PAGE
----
Student Emergency Response Teams
| 06.07.2006 | 08:01:04 | Views: 2884 | ID:
June 7 '06: Preparedness through government programs in cooperation with the private sector in airports, sea ports and along the border are all ways that federal officials and their state and local counterparts say is one way to help keep the nation prepared for a major natural disaster or terror attack. But a new pilot program, to keep schools prepared in case of an emergency, is being adopted by schools across the country. In Wisconsin, students at the Chippewa Falls public schools are participating in the Student Emergency Response Team program (SERT). "It's a program for kids from 13 to 18 years old. They're getting a three-day lesson in everything from putting fires out to dealing with a mass-casualty terrorist disaster," a local ABC affiliate reported Tuesday.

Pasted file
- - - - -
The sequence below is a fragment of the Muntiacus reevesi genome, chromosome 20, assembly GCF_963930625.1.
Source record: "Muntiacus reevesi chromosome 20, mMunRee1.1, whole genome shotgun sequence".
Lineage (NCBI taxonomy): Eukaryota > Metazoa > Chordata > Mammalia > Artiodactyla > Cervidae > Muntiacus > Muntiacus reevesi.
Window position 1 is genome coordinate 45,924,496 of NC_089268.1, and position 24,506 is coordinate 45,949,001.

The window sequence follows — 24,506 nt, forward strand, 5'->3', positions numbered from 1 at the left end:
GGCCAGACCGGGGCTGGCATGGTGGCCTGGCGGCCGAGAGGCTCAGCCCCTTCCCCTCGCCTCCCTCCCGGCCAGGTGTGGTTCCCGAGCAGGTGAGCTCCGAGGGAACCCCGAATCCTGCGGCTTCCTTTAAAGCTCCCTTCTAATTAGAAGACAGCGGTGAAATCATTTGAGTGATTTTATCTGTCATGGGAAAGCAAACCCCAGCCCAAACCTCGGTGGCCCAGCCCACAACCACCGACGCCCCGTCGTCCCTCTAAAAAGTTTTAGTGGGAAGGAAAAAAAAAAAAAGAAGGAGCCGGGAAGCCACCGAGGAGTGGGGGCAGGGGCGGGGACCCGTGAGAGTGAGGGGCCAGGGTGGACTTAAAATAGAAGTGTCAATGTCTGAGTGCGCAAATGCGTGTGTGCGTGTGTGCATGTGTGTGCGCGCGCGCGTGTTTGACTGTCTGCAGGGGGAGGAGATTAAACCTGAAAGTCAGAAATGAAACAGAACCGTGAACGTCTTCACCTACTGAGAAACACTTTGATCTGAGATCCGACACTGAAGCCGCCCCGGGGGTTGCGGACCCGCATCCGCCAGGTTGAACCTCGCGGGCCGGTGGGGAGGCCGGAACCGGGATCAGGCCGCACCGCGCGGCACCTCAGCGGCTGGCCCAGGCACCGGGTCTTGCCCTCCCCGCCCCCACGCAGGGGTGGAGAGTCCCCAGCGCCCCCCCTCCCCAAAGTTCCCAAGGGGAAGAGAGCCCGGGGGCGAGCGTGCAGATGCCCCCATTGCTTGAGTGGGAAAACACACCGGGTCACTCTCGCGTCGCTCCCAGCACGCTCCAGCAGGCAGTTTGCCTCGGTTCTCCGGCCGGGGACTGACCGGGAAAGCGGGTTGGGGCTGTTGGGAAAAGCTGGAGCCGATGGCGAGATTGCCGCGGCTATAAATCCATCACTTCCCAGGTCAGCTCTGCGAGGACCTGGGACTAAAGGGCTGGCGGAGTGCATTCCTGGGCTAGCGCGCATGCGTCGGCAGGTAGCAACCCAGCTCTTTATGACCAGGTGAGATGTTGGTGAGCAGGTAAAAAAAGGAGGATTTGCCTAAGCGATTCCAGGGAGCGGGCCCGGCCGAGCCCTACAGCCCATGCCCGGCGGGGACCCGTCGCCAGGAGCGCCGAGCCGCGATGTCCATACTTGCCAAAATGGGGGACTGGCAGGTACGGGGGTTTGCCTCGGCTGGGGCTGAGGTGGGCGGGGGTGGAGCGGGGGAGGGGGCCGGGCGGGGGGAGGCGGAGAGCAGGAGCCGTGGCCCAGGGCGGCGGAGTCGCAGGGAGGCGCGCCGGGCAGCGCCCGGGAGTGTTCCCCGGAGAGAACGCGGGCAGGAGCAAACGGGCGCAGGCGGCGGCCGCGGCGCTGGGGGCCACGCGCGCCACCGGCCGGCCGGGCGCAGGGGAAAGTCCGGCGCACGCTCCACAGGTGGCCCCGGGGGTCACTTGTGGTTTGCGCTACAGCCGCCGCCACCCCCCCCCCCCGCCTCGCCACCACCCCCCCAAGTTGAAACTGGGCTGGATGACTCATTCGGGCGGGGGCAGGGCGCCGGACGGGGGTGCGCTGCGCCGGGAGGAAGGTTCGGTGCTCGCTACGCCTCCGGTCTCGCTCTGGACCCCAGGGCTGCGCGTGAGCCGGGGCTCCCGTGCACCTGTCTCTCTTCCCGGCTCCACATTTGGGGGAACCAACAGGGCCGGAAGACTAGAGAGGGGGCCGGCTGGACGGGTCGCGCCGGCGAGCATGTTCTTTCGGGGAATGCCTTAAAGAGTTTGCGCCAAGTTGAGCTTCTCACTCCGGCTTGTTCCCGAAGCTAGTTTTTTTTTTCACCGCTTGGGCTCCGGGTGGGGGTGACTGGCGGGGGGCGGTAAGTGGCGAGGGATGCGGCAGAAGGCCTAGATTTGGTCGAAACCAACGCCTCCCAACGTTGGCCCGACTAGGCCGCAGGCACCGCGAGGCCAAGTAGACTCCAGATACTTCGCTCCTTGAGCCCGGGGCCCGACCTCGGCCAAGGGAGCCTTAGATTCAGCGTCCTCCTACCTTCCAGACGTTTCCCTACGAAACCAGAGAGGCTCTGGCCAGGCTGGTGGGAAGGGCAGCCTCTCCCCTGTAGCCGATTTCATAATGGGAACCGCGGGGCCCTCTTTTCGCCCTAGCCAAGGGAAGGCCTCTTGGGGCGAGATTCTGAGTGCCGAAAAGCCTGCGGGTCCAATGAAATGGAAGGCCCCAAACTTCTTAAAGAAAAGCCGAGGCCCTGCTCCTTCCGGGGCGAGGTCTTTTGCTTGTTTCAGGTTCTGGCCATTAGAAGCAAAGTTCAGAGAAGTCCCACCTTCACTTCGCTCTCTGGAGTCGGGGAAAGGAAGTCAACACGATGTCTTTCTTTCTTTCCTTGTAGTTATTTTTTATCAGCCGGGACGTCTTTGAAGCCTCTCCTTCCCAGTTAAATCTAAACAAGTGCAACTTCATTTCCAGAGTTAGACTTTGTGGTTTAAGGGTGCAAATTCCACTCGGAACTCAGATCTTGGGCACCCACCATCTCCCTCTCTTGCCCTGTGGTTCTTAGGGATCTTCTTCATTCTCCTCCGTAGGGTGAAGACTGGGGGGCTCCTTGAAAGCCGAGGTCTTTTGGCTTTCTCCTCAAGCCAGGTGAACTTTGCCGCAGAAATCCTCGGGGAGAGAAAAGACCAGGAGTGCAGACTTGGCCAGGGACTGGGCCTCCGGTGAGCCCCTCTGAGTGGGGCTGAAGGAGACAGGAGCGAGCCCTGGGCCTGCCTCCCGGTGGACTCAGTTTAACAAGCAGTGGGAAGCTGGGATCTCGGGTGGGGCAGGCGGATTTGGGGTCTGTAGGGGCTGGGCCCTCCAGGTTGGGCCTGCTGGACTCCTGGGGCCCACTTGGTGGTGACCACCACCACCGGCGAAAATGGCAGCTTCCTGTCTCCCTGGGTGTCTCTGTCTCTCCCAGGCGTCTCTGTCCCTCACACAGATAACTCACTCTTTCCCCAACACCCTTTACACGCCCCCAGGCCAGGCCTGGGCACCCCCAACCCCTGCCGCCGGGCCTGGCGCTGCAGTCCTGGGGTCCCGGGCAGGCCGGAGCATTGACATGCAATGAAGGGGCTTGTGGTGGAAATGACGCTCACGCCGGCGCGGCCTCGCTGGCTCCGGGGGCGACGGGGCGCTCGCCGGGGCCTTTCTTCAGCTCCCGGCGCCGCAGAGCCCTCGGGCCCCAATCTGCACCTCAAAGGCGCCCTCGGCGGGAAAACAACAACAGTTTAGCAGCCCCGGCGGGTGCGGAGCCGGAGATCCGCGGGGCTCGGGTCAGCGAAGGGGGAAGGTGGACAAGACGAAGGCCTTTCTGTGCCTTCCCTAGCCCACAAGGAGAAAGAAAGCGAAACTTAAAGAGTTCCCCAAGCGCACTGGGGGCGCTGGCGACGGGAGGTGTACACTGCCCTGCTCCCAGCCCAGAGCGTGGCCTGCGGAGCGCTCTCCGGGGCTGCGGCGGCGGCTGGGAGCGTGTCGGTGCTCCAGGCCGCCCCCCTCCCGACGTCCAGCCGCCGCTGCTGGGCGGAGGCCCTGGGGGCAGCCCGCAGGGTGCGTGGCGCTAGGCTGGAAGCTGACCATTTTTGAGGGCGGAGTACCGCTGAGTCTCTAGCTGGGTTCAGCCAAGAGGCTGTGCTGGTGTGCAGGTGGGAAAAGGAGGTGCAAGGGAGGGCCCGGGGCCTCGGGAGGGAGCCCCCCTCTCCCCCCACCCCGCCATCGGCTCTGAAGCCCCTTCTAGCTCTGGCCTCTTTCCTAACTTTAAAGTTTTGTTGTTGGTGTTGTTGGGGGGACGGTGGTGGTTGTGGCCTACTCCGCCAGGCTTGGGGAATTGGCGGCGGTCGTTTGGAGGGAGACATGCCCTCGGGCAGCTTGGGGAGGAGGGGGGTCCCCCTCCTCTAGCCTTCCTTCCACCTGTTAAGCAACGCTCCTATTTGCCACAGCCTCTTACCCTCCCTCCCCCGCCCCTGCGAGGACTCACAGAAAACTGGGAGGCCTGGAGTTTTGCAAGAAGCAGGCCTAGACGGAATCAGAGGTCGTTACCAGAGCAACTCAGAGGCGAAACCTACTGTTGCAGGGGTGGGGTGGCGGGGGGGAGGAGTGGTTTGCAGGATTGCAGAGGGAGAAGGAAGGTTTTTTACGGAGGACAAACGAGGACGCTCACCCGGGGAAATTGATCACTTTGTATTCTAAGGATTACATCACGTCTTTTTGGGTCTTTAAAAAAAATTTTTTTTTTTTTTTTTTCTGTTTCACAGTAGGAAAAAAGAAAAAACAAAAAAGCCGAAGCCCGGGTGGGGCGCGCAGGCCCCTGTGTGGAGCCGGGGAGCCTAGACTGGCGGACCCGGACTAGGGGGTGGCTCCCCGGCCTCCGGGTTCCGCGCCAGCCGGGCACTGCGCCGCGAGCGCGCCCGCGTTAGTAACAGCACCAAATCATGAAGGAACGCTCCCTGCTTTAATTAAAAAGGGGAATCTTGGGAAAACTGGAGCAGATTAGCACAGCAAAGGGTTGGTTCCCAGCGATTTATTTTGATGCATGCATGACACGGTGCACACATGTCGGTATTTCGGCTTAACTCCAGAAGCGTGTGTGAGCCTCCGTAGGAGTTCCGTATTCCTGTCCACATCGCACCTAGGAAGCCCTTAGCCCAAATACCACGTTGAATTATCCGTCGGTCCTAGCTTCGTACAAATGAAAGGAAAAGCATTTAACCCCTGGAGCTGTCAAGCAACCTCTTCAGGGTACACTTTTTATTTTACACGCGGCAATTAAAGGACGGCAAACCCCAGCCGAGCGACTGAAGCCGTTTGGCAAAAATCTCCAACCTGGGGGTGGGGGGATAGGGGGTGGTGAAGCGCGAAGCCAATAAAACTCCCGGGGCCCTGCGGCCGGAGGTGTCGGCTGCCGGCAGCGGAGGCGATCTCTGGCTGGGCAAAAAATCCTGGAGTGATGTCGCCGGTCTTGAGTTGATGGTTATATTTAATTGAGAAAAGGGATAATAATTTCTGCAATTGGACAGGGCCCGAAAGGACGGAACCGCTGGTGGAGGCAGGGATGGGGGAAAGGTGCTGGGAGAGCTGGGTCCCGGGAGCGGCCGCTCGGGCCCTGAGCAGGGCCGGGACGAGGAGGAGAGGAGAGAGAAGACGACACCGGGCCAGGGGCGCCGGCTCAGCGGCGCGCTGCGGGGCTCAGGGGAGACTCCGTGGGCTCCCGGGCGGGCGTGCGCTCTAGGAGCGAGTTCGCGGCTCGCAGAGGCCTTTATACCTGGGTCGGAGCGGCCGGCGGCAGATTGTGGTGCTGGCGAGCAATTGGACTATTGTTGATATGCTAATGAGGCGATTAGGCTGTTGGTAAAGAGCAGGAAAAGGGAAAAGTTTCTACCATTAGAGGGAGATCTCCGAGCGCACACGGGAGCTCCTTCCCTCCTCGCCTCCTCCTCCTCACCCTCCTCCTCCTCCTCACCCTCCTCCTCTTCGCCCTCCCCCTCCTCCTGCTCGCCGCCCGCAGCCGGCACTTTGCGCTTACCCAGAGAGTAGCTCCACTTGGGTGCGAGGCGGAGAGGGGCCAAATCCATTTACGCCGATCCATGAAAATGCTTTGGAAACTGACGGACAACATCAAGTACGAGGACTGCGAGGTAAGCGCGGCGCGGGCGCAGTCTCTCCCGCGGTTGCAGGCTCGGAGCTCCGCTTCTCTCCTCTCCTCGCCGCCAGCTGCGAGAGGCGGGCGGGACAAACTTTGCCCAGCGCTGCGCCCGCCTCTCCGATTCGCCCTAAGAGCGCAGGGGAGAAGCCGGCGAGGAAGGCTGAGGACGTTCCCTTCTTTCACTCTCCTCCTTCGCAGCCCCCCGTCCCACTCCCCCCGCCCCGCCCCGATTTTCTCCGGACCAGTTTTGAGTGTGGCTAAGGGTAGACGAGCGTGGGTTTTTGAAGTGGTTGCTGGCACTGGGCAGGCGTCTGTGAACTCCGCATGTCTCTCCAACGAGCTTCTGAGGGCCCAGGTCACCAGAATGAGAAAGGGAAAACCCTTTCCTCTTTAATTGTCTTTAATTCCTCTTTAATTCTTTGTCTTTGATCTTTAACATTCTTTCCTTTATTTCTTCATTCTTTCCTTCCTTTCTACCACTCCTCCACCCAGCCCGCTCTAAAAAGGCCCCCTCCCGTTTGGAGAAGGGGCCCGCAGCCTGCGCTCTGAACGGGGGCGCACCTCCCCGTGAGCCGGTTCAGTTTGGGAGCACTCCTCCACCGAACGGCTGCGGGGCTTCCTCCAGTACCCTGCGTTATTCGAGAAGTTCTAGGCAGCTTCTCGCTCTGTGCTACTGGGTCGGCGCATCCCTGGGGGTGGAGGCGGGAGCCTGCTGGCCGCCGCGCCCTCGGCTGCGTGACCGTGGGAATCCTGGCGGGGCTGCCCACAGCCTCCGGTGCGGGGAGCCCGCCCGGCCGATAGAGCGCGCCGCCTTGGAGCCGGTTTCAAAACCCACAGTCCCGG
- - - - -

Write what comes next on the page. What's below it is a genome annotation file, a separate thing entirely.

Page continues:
SERT was originally begun in 2003 by the Department of Homeland Security as a supplemental extension to the Community Emergency Response Team in schools. Those trained to work with SERTs learned "first aid, CPR, earthquake, awareness and responses so that they are prepared to help" first responders and medical personnel that arrive at the scene of a disaster in the first 72 hours.SERT students also help "in the accounting for students and staff during fire and earthquake drills," the DHS site read. In addition to SERT, there are programs through Ready.Gov's website in the kids section that gives information to parents and teachers on how to make emergency plans and emergency kits. In Catonsville, Maryland, the Catonsville Times reported recently that the school system in that area "has laid out three levels of emergency," to help their CERT and SERT volunteers. Level One requires only in-school participation and does not need large emergency response. Level Two would include several schools and would be have CERT response and Level Three would be a response by the county at-large. In Michigan at the Dowagiac Union High School, the South Bend Tribune, a local paper that serves the southern Michigan and Indiana area, reported that students there recently participated in an emergency drill with local fire and police officials. "The drill was set up to test the skills of the high school's Student Emergency Response Team, a group of 17 students that began intermediate training in January for emergency response to disaster. ... The dill included a full evacuation of the school because of a mock boiler explosion in the west side of the building. ... The victims (actors) were covered in red makeup to portray blood." Local police officer Dan Wiggins told the Tribune, "I was impressed with how well they talked to one another and worked together. ... It was the first time they did this, so mistakes are going to be made, but overall they did well."
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